It's a good $900 computer will give you all the options for future upgrades, and give you a computer that can easily last 12+ years. About the only thing lacking is Thunderbolt 3, which you only find on high end motherboards (and some laptops). You won't be able to install a thunderbolt card unless the motherboard itself have the chips on it.

You can always upgrade the RAM in the future. 8 gigs of ram is the bare bottom, but it's easy to upgrade. Depending on how you use it, 8GB might be all you need. The biggest things going for it is that it has both a SSD drive for booting the computer and a 2T data drive, and an actual graphic card. The lack of a USB Type C port is minimal. One can always install a Type C expansion card later. Unless you need a Type C dock, or wanting to use a Wacom Tablet, and few other outlier things, the lack of a Type C port isn't a deal breaker. The PSU is probably 600 watts. I think that's the lowest CyberpowerPC goes with a desktop using a mid tower or full tower configuration. That's more than adequate for all but the most powerful graphic cards.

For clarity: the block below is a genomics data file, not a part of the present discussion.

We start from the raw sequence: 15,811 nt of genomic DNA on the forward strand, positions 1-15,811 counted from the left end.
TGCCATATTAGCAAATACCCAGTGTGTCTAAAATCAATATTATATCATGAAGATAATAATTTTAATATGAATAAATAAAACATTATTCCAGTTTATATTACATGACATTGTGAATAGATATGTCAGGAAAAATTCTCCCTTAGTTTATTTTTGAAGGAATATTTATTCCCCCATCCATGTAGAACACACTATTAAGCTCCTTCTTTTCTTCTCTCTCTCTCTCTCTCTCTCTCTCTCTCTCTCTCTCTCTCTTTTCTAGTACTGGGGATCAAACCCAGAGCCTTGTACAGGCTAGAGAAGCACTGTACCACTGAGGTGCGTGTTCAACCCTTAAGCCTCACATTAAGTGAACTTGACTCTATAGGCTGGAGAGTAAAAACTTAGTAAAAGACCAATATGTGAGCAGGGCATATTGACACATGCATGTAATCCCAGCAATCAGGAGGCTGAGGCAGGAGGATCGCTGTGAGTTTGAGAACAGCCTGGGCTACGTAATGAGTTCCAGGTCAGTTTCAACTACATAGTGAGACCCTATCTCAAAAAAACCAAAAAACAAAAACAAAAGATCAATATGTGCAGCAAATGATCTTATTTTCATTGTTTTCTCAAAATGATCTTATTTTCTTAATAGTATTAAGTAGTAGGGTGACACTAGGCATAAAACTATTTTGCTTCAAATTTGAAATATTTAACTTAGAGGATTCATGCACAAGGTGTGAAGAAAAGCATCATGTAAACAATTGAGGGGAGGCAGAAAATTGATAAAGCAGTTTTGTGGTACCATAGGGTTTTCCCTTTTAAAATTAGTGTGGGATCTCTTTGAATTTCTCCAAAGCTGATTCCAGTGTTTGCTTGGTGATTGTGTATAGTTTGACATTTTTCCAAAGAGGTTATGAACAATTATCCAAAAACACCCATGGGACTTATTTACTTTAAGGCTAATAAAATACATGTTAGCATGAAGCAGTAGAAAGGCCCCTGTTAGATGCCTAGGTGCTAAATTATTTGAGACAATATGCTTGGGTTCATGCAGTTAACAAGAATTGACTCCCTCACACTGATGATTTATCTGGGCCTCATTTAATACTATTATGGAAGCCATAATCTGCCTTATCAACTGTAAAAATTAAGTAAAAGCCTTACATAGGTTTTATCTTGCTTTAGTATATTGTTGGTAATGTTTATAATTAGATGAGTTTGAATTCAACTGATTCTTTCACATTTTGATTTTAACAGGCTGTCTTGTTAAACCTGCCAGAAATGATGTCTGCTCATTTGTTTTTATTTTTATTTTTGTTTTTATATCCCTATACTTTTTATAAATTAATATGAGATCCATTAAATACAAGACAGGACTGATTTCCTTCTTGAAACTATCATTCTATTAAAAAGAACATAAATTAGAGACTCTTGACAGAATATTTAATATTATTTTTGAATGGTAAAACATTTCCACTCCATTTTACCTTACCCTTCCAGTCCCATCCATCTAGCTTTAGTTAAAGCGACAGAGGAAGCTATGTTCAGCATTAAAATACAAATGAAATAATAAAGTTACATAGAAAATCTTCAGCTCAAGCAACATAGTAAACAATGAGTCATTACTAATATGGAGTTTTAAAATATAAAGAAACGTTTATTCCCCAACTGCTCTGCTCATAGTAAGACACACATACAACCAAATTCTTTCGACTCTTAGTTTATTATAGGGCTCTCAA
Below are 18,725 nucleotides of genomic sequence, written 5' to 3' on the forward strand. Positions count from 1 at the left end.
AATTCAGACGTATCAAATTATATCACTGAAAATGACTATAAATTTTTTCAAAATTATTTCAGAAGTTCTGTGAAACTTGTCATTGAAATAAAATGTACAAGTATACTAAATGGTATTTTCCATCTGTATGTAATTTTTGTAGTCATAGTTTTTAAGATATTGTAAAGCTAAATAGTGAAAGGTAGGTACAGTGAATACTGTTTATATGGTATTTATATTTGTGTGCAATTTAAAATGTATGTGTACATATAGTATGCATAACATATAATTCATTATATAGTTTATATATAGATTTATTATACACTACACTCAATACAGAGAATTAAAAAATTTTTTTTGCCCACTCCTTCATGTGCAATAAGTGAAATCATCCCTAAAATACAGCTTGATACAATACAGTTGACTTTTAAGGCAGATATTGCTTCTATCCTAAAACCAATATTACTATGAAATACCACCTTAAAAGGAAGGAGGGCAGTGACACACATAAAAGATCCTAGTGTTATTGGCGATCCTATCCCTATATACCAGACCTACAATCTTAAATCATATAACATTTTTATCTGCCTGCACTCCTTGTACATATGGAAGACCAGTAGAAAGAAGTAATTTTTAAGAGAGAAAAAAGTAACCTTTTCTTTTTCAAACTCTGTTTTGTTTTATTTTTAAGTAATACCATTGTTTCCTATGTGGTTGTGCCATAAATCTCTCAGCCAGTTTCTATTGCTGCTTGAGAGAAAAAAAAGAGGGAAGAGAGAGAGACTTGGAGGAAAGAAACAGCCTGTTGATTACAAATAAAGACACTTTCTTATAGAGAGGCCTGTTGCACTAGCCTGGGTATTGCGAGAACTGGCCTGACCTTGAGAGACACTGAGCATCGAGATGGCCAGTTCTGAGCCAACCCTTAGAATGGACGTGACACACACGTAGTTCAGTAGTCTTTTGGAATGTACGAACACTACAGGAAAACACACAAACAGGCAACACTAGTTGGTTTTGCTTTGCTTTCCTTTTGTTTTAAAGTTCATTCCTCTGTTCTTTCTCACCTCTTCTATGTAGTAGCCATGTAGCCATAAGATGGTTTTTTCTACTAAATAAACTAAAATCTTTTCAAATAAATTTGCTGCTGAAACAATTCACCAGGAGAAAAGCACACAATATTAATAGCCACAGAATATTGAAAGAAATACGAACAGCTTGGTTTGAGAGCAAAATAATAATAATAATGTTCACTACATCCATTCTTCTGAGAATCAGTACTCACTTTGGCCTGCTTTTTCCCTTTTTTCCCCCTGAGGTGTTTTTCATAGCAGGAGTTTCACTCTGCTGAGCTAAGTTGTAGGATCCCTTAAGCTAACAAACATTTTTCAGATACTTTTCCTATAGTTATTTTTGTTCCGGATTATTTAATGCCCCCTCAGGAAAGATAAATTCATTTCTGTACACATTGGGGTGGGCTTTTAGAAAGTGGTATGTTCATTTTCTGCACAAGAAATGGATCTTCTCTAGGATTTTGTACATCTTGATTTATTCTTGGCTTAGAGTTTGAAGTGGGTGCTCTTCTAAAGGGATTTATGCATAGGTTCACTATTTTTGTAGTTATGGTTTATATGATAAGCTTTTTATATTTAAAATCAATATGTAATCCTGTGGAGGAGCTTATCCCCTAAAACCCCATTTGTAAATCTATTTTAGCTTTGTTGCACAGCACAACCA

If you haven't opened the box yet, I'd recommend shipping it back and going to Cyberpowerpc.com or some other online builder and look at their offerings. Most desktop computers under $600 leave a lot to be desired. You should be able to get a pretty decent build for under $900, and be a lot more satisfied. I would recommend 16 gigs of ram and at least a 2 gig HDD in a build. Integrated GPU is fine if your not gaming.
 
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Pupp